Locked up in the Necropastoral: Michal Chelbin's Sailboats and Swans

by on Nov.02, 2012

“Two inmates sentenced for violence and theft, Juvenile Prison for Girls, 2008”

“Yana sentenced for theft. Juvenile Prison for girls, Ukraine, 2009” Michal Chelbin

Depending on the havoc struck by Sandy, the Andrea Meislin Gallery in New York will be displaying Michal Chelbin’s striking photography show “Sailboats and Swans” until December 22. The title refers to the pastoral and fantastic fabrics and wallpapers which clothe the bodies and prisons in which Chelbin’s subjects, juvenile and female offenders, are incarcerated.  In the irrational pastoralia of these cellblocks, boys sleep in military barracks under bucolic murals; girls convicted for assault pose in flowered dresses.  The press release suggests,

These contradictions of life in prison abound in girls’ flowery dress prison uniforms, murderers working as nannies to other women’s babies in the new mothers’ prison, young girls serving time alongside grandmothers – perhaps witness to their own futures, and the mesmerizing human blend of fear and cruelty in the boys’ and mens’ prison – where big tattooed bodies are now zombie-like, worn down by the daily travails of trying to survive being locked up in a world devoid of hope.

With Sandy’s necropastoral proliferation bringing its damage to Manhattan, I’m sure none of our New York Montevidayans can take in this show for me and report back. But many images from this show are available on- line, and I find them extremely moving. In the ‘noplace’ of prison these incredibly youthful bodies are suspended from temporal linearity. The prisoners are “witness to their own futures” randomly removed from and reassigned new biological roles (murderers minding the babies of other mothers), locked up in kitsch landscapes in which fabrics and wallpaper have as much (or as little) agency as the human bodies themselves. The faces of the models are impassive yet something sears from these photographs, a force of life and/or death which, in the no-time of prison, can find no natural body but courses from surface to surface, form to form, looking for an egress but only finding the picture plane. As Artaud notes, “A little dead girl says: I am the one convulsed with horror in the live woman’s lungs. Get me out of here at once. ” The pain entrapped in these photos cannot exit through a punctum but saturates every object, frond, fabric, and form within the photo itself, everything trapped in its pane, like the bubble in Bishop’s Sonnet who can only find egress from the poem in that final exclamation point:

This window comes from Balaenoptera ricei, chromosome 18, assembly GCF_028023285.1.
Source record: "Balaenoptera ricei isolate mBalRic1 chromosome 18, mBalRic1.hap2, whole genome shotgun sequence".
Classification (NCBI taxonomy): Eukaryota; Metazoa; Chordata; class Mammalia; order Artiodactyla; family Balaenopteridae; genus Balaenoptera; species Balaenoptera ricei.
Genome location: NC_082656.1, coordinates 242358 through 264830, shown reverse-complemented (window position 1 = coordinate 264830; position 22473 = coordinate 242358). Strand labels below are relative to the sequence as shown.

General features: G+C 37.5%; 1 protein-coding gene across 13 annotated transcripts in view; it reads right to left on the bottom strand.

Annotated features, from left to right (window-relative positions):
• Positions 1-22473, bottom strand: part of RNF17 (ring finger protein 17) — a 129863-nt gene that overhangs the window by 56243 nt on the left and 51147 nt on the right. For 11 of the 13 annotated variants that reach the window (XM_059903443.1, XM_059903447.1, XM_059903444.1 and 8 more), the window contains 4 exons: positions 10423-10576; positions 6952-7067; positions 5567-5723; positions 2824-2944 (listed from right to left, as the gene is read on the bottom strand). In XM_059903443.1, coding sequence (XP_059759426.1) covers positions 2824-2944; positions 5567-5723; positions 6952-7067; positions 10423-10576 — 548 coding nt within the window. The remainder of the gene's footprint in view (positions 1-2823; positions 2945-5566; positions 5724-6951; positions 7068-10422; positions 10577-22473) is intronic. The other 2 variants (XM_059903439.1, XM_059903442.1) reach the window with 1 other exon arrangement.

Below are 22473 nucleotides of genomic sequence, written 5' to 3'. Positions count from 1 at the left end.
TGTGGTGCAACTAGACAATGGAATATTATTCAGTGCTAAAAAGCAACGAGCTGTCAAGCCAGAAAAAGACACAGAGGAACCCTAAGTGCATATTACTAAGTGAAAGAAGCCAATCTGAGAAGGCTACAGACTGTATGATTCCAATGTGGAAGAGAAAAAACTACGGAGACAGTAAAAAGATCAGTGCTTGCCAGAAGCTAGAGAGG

Caught – the bubble
in the spirit-level,
a creature divided;
and the compass needle
wobbling and wavering,
undecided.
Freed – the broken
thermometer’s mercury
running away;
and the rainbow-bird
from the narrow bevel
of the empty mirror,
flying wherever
it feels like, gay!

Perhaps pain is like this frantic bubble, trying to push out of the photo via a Barthian punctum, yet finding its level always cruelly replenished, its impossible economy never reduced.

1 comment for this entry:
  1. Carina

    when is at-once in prison’s no-time? and how is the anti-uniform timeless?

    the flowered dress and the pastoral mural have something in common: is the nature in the un-natural the punctum? how is a delinquent supposed to address the world that continues to make its endless cycle entirely regardless of the cessation of their own?

    in prison time is optical. it operates only as it is watched, and exists solely in the consciousness of the watcher. the in-mate is irrelevant in the non-time system, the only thing that matter is the fashion in which time is made; arbitrary systems imposed upon the paradigm of a day which isn’t.

    the girls in the photos are arrested for theft. what have they stolen? are they the waifs from les mis? are they the subjects of lee edlemen’s “fuck this?” have the waifs themselves been stolen, and if so, from what, or whom?